Since we can't change the NSApplication's delegate, we have to listen to this notification for storing our defaults.

    if(prefs) {
        [website setStringValue:[prefs objectForKey:@"website"]];
        [author setState:1 atRow:[[prefs objectForKey:@"author"] intValue]
        [rating setFloatValue:[[prefs objectForKey:@"rating"] floatValue]];

That should do the trick. Saving the preferences is very similar:

- (void) saveChanges:(NSNotification*)aNotification {
    NSDictionary *prefs;
    int selauthor;
    // get selected radio button from matrix
    for(selauthor=[author numberOfRows];selauthor;selauthor--)
        if([[author cellAtRow:selauthor-1 column:0] intValue])
    prefs=[[NSDictionary alloc] initWithObjectsAndKeys:
        [website stringValue], 			@"website",
        [NSNumber numberWithInt:selauthor],	@"author",
        [NSNumber numberWithFloat:[rating floatValue]],	@"rating",
    [[NSUserDefaults standardUserDefaults]
        removePersistentDomainForName:[[NSBundle bundleForClass:
        [self class]] bundleIdentifier]];
    [[NSUserDefaults standardUserDefaults] setPersistentDomain:prefs
        forName:[[NSBundle bundleForClass:[self class]] bundleIdentifier]];
    [prefs release];

That's it! The next step would be to create a nice icon for it (the default one is already included in the project), but I'll leave that up to you.


// Installation

Now compile our project. Note that when trying to execute it, you'll get the message "No executable associated with Target". That's ok, since your project is a bundle, not an application.

There are four locations where System Preferences.app will look for its panes (you have to create the folders if they don't exist):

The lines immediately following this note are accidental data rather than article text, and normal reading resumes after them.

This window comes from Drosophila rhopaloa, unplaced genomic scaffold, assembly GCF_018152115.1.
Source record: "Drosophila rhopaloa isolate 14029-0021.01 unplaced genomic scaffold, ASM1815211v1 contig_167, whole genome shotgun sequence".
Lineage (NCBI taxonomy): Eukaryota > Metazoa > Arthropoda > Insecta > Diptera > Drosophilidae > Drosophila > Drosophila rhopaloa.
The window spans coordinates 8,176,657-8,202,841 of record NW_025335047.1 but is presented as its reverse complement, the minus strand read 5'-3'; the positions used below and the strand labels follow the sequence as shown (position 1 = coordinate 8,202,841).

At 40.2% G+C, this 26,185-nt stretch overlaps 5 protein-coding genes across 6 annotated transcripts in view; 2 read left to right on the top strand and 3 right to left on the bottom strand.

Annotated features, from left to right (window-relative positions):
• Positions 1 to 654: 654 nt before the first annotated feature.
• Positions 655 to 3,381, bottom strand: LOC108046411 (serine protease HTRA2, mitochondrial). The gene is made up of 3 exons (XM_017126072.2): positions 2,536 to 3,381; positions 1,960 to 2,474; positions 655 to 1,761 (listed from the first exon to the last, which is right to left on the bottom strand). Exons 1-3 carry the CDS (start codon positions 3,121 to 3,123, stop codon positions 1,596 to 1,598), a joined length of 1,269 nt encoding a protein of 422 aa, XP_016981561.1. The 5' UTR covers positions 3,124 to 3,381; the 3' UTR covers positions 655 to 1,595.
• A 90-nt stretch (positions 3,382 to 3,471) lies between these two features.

1. /System/Library/PreferencePanes: This one is reserved, you must not use it
  2. /Library/PreferencePanes: Install system-global panes here (if you got the permission)
  3. ~/Library/PreferencePanes: For user-specific panes
  4. /Network/Library/PreferencePanes: For Network-wide panes (this one has to be NFS-mounted from the server).
  5. Copy the build product in one of those places, and we're done!


Please pardon my ignorance on what would seem to be an extremely basic modification to the above script (I am new to cocoa, etc) BUT...

Could someone provide an example of how a checkbox could be implemented in the above PreferencePane?

I did what I thought should work, but it doesn't seem to behave as I had expected it to.

I believe I got the addition of the checkbox in IB and the connection correctly, my problem (I think) lies more specifically in what should be placed in the 'if(prefs)' clause and the 'prefs=' clause.


Posted by: jamie on April 17, 2003 08:27 PM

In reply to the above comment. I got it working. Going to post what I did here for others that are new to Cocoa and may find the following useful. I must point out that this "works" but I don't think it is the "best way to do it". First off, let me post the changes then I will discuess them below.

- Add a switch to the .nib and an outlet for it called testSwitch and make the proper connection for it.

- Open CocoaDevCentralPanePref.h and add the following to @interface CocoaDevCentralPanePref : NSPreferencePane

IBOutlet NSButton *testSwitch;

- Open CocoaDevCentralPanePref.m and add the following to the "if(prefs)" clause:

[testSwitch setState:[[prefs objectForKey:@"testSwitch"] intValue]];

- and the following to the "prefs=" clause (before "nil];"):

[NSNumber numberWithInt:[testSwitch state]], @"testSwitch",

This compiles w/out error and when run adds the state to the .plist file and doesn't crash System Preferences. The reason I think this is not the "best way to do it" is becuase I read that while setState will take int values it would really like to get NSOffState or NSOnState. I also do not fully understand why the lines in the "if(prefs)" and "prefs=" clauses will not work with:

[testSwitch setState:[prefs objectForKey:@"testSwitch"]];

[testSwitch state], @"testSwitch",

It will give the following warnings:

warning: passing arg 1 of 'setState:' makes integer from pinter without a cast
warning: passing arg 1 of 'initWithObjectsAndKeys' makes pointer from integer without a cast

Posted by: jamie on April 18, 2003 02:19 PM
Post a comment